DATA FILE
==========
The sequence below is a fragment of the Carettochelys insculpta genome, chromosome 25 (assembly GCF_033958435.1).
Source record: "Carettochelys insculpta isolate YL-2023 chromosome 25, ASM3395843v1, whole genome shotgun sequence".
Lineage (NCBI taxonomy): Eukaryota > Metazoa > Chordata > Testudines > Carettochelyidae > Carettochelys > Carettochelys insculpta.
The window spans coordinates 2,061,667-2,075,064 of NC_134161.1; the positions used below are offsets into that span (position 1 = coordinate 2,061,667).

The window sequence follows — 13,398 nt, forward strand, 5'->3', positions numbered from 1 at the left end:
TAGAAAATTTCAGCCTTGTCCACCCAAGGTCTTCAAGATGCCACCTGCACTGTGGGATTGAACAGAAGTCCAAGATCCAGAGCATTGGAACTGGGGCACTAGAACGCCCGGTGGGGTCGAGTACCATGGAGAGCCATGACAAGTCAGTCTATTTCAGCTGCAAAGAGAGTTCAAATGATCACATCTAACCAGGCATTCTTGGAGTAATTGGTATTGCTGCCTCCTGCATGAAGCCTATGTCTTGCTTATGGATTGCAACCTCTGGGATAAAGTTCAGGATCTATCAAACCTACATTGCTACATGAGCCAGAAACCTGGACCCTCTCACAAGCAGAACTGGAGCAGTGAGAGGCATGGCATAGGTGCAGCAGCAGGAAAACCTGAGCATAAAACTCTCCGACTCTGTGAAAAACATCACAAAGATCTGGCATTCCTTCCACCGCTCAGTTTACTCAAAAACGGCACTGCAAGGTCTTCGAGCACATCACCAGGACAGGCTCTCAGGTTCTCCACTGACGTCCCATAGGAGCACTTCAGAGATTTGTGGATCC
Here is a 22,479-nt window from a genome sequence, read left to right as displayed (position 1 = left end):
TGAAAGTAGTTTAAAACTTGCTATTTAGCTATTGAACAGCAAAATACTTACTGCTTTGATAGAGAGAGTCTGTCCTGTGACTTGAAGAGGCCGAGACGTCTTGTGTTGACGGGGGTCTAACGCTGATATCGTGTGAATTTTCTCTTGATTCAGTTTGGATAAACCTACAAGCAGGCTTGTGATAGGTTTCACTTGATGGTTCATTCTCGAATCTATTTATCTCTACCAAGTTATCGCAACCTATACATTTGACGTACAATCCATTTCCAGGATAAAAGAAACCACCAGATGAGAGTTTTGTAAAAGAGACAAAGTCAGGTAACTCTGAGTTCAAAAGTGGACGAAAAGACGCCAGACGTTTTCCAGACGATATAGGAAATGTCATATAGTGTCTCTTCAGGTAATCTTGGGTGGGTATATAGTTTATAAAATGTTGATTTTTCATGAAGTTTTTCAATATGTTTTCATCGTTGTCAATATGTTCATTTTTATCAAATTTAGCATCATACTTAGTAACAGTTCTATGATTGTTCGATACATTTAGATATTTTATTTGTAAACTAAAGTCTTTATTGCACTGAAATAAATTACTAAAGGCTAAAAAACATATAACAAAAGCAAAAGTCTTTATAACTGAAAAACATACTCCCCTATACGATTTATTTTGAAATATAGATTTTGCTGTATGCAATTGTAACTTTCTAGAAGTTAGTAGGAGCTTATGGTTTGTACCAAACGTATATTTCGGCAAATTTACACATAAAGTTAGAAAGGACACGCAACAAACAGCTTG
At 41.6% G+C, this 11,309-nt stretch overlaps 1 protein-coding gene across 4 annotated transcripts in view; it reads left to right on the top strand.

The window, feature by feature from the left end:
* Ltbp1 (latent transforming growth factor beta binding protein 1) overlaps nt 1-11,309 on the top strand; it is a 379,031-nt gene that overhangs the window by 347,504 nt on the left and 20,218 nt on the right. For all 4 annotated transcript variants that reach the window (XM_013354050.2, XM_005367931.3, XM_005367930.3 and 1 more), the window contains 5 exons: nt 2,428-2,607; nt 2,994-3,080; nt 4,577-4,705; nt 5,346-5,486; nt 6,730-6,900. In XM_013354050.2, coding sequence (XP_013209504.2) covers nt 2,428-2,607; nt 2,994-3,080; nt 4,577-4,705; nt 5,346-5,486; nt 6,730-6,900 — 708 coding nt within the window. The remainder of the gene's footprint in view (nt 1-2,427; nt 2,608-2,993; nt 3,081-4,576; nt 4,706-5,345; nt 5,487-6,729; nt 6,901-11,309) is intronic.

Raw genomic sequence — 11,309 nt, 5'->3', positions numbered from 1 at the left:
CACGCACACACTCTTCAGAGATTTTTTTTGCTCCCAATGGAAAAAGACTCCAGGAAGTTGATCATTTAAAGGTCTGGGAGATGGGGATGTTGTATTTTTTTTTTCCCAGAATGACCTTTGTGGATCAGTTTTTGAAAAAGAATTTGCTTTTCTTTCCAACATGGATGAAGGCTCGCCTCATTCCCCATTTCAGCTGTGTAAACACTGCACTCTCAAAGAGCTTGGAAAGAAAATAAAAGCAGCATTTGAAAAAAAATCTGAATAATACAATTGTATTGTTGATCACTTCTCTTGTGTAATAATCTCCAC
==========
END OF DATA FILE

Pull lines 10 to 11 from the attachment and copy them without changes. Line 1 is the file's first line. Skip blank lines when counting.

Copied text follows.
The window, feature by feature from the left end:
* Ltbp1 (latent transforming growth factor beta binding protein 1) overlaps nt 1-11,309 on the top strand; it is a 379,031-nt gene that overhangs the window by 347,504 nt on the left and 20,218 nt on the right. For all 4 annotated transcript variants that reach the window (XM_013354050.2, XM_005367931.3, XM_005367930.3 and 1 more), the window contains 5 exons: nt 2,428-2,607; nt 2,994-3,080; nt 4,577-4,705; nt 5,346-5,486; nt 6,730-6,900. In XM_013354050.2, coding sequence (XP_013209504.2) covers nt 2,428-2,607; nt 2,994-3,080; nt 4,577-4,705; nt 5,346-5,486; nt 6,730-6,900 — 708 coding nt within the window. The remainder of the gene's footprint in view (nt 1-2,427; nt 2,608-2,993; nt 3,081-4,576; nt 4,706-5,345; nt 5,487-6,729; nt 6,901-11,309) is intronic.